Lack of awareness hampers fight against private enterprise corruption
Switzerland has tightened laws and regulations against corruption in recent years, in accordance with international conventions, but corruption in the private sector is a little known phenomenon and no case has ever been taken to court.
Christof Müller, a lawyer and expert on economic crime, knows that defining the problem is difficult. "We know about and have tackled insider trading, money laundering and corruption between private entities and civil servants," he says. "But almost nothing is known of private-to-private corruption."
The term describes illicit payments made by individuals or company officials to representatives of another enterprise in order to gain access to information, to obtain a contract, or to have the edge over a competitor.
In theory, such practices are punishable in accordance with Switzerland's law against unfair competition. But the code is part of civil law. A court can therefore apply it only when a private party brings charges.
It never happens. "In the 50 years that the law has been on the statute books there has not been a single conviction," says Müller.
There have also been no attempts to assess the magnitude of the problem. "It's the last taboo in white-collar crime," Müller concludes.
The anti-corruption organisation Transparency International (TI) pledged last week to campaign against the practice. "The phenomenon is widely present in Switzerland as well as in other countries," said Philippe Lévy, President of TI's Swiss branch.
TI wants to begin by conducting an awareness campaign. In the long term, the organisation proposes that competition law is incorporated into the penal law system.
According to Lévy and Müller, private-to-private corruption has increased due to current economic and social trends such as global competition, mergers, pressure from shareholders, and privatisation.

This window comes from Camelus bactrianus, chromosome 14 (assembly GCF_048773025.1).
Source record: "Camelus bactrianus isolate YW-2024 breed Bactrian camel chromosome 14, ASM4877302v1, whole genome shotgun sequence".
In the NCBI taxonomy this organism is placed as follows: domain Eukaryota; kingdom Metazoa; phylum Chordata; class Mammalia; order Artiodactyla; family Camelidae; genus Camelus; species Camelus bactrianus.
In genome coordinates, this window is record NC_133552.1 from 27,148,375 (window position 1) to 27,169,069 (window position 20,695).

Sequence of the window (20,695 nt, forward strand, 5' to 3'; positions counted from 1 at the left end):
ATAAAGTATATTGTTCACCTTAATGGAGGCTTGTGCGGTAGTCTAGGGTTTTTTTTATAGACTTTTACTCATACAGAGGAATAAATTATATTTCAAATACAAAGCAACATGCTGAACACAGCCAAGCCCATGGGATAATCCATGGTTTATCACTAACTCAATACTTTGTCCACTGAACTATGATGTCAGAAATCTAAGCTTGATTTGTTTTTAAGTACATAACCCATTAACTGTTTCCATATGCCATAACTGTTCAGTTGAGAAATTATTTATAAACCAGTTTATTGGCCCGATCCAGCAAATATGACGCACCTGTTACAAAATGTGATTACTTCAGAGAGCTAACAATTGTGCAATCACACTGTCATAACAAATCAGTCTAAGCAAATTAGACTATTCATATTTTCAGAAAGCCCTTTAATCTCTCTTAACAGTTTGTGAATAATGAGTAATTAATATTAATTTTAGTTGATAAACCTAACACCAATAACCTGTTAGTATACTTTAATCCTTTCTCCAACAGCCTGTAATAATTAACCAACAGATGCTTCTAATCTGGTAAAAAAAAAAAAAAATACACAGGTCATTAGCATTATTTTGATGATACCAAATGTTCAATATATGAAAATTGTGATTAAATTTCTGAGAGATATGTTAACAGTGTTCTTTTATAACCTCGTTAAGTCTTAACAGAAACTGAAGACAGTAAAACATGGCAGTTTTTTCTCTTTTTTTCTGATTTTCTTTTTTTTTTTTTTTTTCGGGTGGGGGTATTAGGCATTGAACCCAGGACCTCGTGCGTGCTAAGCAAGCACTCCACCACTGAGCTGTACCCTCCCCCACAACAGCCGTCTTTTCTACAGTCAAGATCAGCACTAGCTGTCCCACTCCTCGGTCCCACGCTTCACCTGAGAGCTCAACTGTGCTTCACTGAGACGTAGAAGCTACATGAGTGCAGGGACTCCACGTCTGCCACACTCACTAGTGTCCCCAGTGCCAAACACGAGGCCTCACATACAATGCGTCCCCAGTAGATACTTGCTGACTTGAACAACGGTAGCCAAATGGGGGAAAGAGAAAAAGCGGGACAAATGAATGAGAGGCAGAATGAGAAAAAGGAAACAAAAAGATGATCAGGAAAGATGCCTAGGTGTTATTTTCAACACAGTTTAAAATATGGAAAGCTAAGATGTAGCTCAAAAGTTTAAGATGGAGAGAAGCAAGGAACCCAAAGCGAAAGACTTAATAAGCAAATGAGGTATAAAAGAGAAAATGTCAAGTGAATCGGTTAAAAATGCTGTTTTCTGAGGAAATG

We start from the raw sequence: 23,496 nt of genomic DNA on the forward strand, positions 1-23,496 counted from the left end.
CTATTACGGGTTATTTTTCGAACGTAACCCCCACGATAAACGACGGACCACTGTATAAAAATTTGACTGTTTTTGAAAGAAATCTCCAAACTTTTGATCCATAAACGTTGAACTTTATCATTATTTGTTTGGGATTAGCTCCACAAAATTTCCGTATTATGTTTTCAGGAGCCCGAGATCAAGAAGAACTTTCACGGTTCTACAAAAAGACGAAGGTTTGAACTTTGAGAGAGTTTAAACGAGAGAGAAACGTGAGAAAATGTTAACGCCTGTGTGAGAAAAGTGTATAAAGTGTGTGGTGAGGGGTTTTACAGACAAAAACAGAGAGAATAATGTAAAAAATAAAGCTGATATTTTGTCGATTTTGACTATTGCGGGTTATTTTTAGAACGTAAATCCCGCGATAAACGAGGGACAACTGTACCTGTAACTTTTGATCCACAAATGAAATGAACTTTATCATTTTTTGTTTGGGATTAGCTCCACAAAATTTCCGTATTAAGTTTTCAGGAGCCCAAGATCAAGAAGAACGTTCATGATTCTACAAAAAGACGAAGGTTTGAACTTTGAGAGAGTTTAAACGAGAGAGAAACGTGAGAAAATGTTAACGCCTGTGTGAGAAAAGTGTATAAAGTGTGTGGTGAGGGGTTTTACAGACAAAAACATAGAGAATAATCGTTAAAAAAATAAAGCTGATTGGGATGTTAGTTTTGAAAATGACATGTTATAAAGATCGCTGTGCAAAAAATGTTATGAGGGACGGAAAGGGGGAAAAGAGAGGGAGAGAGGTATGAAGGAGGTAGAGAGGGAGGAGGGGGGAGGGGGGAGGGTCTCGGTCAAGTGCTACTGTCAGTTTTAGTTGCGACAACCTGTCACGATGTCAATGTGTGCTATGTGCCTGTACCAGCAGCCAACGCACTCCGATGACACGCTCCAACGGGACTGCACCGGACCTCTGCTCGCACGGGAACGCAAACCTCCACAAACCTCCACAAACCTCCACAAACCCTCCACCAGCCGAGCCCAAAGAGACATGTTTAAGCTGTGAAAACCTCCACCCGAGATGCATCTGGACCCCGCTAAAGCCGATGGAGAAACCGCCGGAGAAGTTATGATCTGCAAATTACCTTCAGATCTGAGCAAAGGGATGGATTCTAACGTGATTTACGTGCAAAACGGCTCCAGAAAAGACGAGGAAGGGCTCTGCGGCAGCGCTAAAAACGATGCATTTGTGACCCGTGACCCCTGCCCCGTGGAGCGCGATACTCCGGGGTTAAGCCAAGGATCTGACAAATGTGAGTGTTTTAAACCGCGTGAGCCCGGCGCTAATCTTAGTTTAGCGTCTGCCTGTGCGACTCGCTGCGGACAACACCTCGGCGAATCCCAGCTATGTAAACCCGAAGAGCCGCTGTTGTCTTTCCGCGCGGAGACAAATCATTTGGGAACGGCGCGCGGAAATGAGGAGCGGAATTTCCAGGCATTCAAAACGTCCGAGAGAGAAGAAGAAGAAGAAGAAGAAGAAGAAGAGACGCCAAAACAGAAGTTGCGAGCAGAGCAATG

"Your typical fund manager hopes that the volume of stockholders under his management grows by 30 per cent annually," says Müller by way of an example. "The temptation is very real to approach the manager of a pension fund, for instance, and get him to invest in your portfolio."
But Thomas Pletscher of the Swiss Association of Trade and Commerce doubts that private-to-private corruption is on the increase. "In any case, such developments would be counter-balanced by other, more favourable trends."
Pletscher says most companies have strengthened their internal account and control mechanisms in recent years, partly in their own interest, partly to fall in line with tougher regulations against 'normal' corruption and money laundering.
As companies implement compliance systems to obey new penal laws against economic crime, "the awareness and perception of private-to-private corruption rise at the same time," he says.
The Swiss Association of Trade and Commerce is opposed to an awareness campaign. It also disputes the assumption that corrupt employees go unpunished "just because they don't appear before a court", in the words of Pletscher.
"Most companies have strict rules against receiving gifts and favours, and if these are contravened employees are sanctioned or even sacked," he says.
But Müller contends that internal disciplinary action only deals with 'passive' corruption: "The outsider who does the bribing is let off the hook."
One reason why companies do not wish to charge each other for corrupt practices, or why even duped competitors prefer not to go public with what they know, could be the relatively small size of Switzerland's business community.
"We have a very tight network that cuts across the business, politics and military establishments. The effect is that everybody shies away from denouncing everybody else," Müller thinks.
International organisations, such as the non-governmental TI and the Council of Europe in Strasbourg, are expected to put private-to-private corruption on the political agenda in the near future. But this is a relatively new development.
In 1997, 32 industrialised nations in the Organisation of Economic Cooperation and Development (OECD) agreed that all member countries should outlaw bribing foreign civil servants. But the ensuing OECD anti-corruption convention made no mention of private-to-private corruption.
In the run-up to Switzerland's ratification of the treaty in 1998 and 1999, experts wanted to include a 'private-to-private' clause in the new national anti-corruption law. But the proposal was thrown out during the pre-parliamentary consultation procedure.
by Markus Haefliger
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